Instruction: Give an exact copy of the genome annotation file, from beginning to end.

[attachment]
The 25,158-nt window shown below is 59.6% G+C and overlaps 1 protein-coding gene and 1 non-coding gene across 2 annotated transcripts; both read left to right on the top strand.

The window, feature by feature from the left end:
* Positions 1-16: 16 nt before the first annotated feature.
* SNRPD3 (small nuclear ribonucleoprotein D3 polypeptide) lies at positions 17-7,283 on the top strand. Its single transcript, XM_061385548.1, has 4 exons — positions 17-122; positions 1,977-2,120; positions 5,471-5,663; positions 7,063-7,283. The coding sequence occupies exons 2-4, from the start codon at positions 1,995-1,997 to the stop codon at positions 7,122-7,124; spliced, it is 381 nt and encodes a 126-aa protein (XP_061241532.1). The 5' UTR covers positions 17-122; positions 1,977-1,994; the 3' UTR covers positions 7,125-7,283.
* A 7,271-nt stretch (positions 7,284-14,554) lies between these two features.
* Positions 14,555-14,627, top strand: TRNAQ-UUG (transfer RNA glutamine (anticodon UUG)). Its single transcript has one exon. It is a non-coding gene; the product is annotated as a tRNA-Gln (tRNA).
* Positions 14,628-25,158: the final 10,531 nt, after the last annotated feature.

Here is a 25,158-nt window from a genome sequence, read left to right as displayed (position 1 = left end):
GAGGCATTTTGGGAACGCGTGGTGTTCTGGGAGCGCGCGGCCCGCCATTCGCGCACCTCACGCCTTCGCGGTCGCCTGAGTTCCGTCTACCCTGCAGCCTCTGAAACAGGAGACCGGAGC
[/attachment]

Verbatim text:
The 25,158-nt window shown below is 59.6% G+C and overlaps 1 protein-coding gene and 1 non-coding gene across 2 annotated transcripts; both read left to right on the top strand.

The window, feature by feature from the left end:
* Positions 1-16: 16 nt before the first annotated feature.
* SNRPD3 (small nuclear ribonucleoprotein D3 polypeptide) lies at positions 17-7,283 on the top strand. Its single transcript, XM_061385548.1, has 4 exons — positions 17-122; positions 1,977-2,120; positions 5,471-5,663; positions 7,063-7,283. The coding sequence occupies exons 2-4, from the start codon at positions 1,995-1,997 to the stop codon at positions 7,122-7,124; spliced, it is 381 nt and encodes a 126-aa protein (XP_061241532.1). The 5' UTR covers positions 17-122; positions 1,977-1,994; the 3' UTR covers positions 7,125-7,283.
* A 7,271-nt stretch (positions 7,284-14,554) lies between these two features.
* Positions 14,555-14,627, top strand: TRNAQ-UUG (transfer RNA glutamine (anticodon UUG)). Its single transcript has one exon. It is a non-coding gene; the product is annotated as a tRNA-Gln (tRNA).
* Positions 14,628-25,158: the final 10,531 nt, after the last annotated feature.

Here is a 25,158-nt window from a genome sequence, read left to right as displayed (position 1 = left end):
GAGGCATTTTGGGAACGCGTGGTGTTCTGGGAGCGCGCGGCCCGCCATTCGCGCACCTCACGCCTTCGCGGTCGCCTGAGTTCCGTCTACCCTGCAGCCTCTGAAACAGGAGACCGGAGC